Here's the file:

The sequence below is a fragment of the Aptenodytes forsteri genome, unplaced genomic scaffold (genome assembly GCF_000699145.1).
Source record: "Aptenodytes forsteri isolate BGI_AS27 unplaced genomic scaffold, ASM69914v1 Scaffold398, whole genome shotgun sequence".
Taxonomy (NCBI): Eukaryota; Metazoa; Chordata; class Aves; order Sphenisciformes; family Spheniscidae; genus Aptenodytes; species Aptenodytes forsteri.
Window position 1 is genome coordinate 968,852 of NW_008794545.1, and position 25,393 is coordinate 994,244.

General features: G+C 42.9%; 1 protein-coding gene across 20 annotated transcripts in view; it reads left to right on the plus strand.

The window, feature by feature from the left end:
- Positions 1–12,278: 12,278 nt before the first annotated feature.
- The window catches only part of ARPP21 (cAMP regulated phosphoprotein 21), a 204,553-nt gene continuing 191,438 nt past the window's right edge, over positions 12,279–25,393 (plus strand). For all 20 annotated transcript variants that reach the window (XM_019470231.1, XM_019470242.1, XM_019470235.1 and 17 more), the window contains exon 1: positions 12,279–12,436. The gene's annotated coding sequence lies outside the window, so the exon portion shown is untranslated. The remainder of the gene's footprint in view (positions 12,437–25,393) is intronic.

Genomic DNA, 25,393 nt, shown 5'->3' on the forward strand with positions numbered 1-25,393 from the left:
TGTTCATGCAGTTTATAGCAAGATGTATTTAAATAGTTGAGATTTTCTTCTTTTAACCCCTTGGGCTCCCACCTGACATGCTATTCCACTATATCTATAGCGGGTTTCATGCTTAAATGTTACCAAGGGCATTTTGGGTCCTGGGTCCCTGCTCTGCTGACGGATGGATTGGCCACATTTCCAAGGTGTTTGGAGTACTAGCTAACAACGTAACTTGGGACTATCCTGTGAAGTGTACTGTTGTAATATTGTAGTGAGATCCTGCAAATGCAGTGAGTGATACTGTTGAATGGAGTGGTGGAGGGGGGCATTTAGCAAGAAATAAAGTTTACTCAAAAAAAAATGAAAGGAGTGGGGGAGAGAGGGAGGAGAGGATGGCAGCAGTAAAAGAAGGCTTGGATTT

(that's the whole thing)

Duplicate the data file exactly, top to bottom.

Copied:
The sequence below is a fragment of the Aptenodytes forsteri genome, unplaced genomic scaffold (genome assembly GCF_000699145.1).
Source record: "Aptenodytes forsteri isolate BGI_AS27 unplaced genomic scaffold, ASM69914v1 Scaffold398, whole genome shotgun sequence".
Taxonomy (NCBI): Eukaryota; Metazoa; Chordata; class Aves; order Sphenisciformes; family Spheniscidae; genus Aptenodytes; species Aptenodytes forsteri.
Window position 1 is genome coordinate 968,852 of NW_008794545.1, and position 25,393 is coordinate 994,244.

General features: G+C 42.9%; 1 protein-coding gene across 20 annotated transcripts in view; it reads left to right on the plus strand.

The window, feature by feature from the left end:
- Positions 1–12,278: 12,278 nt before the first annotated feature.
- The window catches only part of ARPP21 (cAMP regulated phosphoprotein 21), a 204,553-nt gene continuing 191,438 nt past the window's right edge, over positions 12,279–25,393 (plus strand). For all 20 annotated transcript variants that reach the window (XM_019470231.1, XM_019470242.1, XM_019470235.1 and 17 more), the window contains exon 1: positions 12,279–12,436. The gene's annotated coding sequence lies outside the window, so the exon portion shown is untranslated. The remainder of the gene's footprint in view (positions 12,437–25,393) is intronic.

Genomic DNA, 25,393 nt, shown 5'->3' on the forward strand with positions numbered 1-25,393 from the left:
TGTTCATGCAGTTTATAGCAAGATGTATTTAAATAGTTGAGATTTTCTTCTTTTAACCCCTTGGGCTCCCACCTGACATGCTATTCCACTATATCTATAGCGGGTTTCATGCTTAAATGTTACCAAGGGCATTTTGGGTCCTGGGTCCCTGCTCTGCTGACGGATGGATTGGCCACATTTCCAAGGTGTTTGGAGTACTAGCTAACAACGTAACTTGGGACTATCCTGTGAAGTGTACTGTTGTAATATTGTAGTGAGATCCTGCAAATGCAGTGAGTGATACTGTTGAATGGAGTGGTGGAGGGGGGCATTTAGCAAGAAATAAAGTTTACTCAAAAAAAAATGAAAGGAGTGGGGGAGAGAGGGAGGAGAGGATGGCAGCAGTAAAAGAAGGCTTGGATTT